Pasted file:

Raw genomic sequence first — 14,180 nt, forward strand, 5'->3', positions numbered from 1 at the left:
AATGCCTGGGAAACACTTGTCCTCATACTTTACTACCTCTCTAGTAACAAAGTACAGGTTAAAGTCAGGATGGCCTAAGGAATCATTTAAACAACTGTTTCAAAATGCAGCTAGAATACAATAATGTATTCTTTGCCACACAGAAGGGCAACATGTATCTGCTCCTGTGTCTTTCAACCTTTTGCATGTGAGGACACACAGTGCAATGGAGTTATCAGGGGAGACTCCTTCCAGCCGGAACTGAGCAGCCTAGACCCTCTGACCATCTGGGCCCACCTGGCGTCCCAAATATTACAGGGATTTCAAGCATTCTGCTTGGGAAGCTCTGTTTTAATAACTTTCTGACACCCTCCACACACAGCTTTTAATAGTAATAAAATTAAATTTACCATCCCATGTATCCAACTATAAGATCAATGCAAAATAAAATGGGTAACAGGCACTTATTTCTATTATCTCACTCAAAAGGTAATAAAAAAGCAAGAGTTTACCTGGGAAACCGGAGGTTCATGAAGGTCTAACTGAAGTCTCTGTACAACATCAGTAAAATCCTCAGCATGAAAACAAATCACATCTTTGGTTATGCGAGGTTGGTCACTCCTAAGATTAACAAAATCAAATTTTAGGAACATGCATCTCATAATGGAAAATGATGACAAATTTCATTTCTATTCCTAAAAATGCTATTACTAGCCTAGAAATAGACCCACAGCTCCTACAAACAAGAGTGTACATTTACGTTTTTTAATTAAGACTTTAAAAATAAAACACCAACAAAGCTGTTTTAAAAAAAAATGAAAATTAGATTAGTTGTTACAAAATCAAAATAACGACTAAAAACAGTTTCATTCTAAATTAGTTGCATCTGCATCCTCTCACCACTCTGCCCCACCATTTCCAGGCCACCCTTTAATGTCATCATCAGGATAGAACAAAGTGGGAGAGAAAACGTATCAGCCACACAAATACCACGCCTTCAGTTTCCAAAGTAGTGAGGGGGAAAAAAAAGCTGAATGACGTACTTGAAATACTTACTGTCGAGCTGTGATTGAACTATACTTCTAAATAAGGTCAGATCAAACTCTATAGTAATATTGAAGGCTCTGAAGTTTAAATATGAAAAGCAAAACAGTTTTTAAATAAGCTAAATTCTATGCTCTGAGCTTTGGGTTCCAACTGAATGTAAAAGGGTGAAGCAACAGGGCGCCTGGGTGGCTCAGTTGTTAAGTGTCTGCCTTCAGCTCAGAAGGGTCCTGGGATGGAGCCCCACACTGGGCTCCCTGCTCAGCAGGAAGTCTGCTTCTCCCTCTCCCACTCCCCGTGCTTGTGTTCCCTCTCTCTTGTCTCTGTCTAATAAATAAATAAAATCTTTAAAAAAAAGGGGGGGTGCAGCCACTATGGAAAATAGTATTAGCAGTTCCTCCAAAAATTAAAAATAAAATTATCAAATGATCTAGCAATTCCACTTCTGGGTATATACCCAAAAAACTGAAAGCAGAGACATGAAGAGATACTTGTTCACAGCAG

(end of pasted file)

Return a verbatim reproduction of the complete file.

Raw genomic sequence first — 14,180 nt, forward strand, 5'->3', positions numbered from 1 at the left:
AATGCCTGGGAAACACTTGTCCTCATACTTTACTACCTCTCTAGTAACAAAGTACAGGTTAAAGTCAGGATGGCCTAAGGAATCATTTAAACAACTGTTTCAAAATGCAGCTAGAATACAATAATGTATTCTTTGCCACACAGAAGGGCAACATGTATCTGCTCCTGTGTCTTTCAACCTTTTGCATGTGAGGACACACAGTGCAATGGAGTTATCAGGGGAGACTCCTTCCAGCCGGAACTGAGCAGCCTAGACCCTCTGACCATCTGGGCCCACCTGGCGTCCCAAATATTACAGGGATTTCAAGCATTCTGCTTGGGAAGCTCTGTTTTAATAACTTTCTGACACCCTCCACACACAGCTTTTAATAGTAATAAAATTAAATTTACCATCCCATGTATCCAACTATAAGATCAATGCAAAATAAAATGGGTAACAGGCACTTATTTCTATTATCTCACTCAAAAGGTAATAAAAAAGCAAGAGTTTACCTGGGAAACCGGAGGTTCATGAAGGTCTAACTGAAGTCTCTGTACAACATCAGTAAAATCCTCAGCATGAAAACAAATCACATCTTTGGTTATGCGAGGTTGGTCACTCCTAAGATTAACAAAATCAAATTTTAGGAACATGCATCTCATAATGGAAAATGATGACAAATTTCATTTCTATTCCTAAAAATGCTATTACTAGCCTAGAAATAGACCCACAGCTCCTACAAACAAGAGTGTACATTTACGTTTTTTAATTAAGACTTTAAAAATAAAACACCAACAAAGCTGTTTTAAAAAAAAATGAAAATTAGATTAGTTGTTACAAAATCAAAATAACGACTAAAAACAGTTTCATTCTAAATTAGTTGCATCTGCATCCTCTCACCACTCTGCCCCACCATTTCCAGGCCACCCTTTAATGTCATCATCAGGATAGAACAAAGTGGGAGAGAAAACGTATCAGCCACACAAATACCACGCCTTCAGTTTCCAAAGTAGTGAGGGGGAAAAAAAAGCTGAATGACGTACTTGAAATACTTACTGTCGAGCTGTGATTGAACTATACTTCTAAATAAGGTCAGATCAAACTCTATAGTAATATTGAAGGCTCTGAAGTTTAAATATGAAAAGCAAAACAGTTTTTAAATAAGCTAAATTCTATGCTCTGAGCTTTGGGTTCCAACTGAATGTAAAAGGGTGAAGCAACAGGGCGCCTGGGTGGCTCAGTTGTTAAGTGTCTGCCTTCAGCTCAGAAGGGTCCTGGGATGGAGCCCCACACTGGGCTCCCTGCTCAGCAGGAAGTCTGCTTCTCCCTCTCCCACTCCCCGTGCTTGTGTTCCCTCTCTCTTGTCTCTGTCTAATAAATAAATAAAATCTTTAAAAAAAAGGGGGGGTGCAGCCACTATGGAAAATAGTATTAGCAGTTCCTCCAAAAATTAAAAATAAAATTATCAAATGATCTAGCAATTCCACTTCTGGGTATATACCCAAAAAACTGAAAGCAGAGACATGAAGAGATACTTGTTCACAGCAG